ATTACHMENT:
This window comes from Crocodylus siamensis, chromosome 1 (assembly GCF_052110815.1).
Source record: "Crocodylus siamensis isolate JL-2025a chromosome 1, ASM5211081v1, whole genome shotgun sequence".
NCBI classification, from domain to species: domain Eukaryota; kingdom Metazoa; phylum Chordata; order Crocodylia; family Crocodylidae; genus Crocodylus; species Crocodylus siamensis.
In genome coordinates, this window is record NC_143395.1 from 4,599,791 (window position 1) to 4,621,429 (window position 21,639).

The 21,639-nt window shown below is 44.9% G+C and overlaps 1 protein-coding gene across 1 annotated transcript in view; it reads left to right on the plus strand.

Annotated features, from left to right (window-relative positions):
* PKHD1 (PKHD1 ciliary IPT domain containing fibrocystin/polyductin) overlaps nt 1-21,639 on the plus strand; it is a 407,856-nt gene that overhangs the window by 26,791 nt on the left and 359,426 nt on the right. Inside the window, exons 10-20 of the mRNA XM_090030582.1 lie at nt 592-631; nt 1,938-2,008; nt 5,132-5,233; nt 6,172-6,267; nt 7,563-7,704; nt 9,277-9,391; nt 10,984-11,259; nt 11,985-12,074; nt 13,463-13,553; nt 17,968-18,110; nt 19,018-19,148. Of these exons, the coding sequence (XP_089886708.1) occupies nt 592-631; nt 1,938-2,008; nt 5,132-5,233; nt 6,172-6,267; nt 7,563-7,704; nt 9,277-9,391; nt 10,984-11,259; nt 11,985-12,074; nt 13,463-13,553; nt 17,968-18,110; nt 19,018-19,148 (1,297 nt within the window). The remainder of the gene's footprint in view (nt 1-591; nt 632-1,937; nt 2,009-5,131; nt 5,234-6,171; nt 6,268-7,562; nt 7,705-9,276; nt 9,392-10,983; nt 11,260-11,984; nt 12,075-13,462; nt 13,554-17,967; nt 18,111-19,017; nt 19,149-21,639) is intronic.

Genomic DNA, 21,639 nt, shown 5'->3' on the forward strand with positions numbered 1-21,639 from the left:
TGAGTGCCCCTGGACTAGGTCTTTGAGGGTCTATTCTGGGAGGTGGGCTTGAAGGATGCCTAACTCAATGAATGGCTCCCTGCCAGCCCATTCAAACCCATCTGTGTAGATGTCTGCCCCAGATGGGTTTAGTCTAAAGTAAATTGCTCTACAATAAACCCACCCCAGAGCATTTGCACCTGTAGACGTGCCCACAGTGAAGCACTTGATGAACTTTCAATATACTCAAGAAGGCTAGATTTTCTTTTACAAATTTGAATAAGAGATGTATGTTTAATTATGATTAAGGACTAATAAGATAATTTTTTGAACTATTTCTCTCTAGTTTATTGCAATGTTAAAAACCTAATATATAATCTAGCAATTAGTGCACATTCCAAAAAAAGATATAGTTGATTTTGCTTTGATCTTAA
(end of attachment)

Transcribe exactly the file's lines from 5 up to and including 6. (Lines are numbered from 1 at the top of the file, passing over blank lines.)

The 21,639-nt window shown below is 44.9% G+C and overlaps 1 protein-coding gene across 1 annotated transcript in view; it reads left to right on the plus strand.

Annotated features, from left to right (window-relative positions):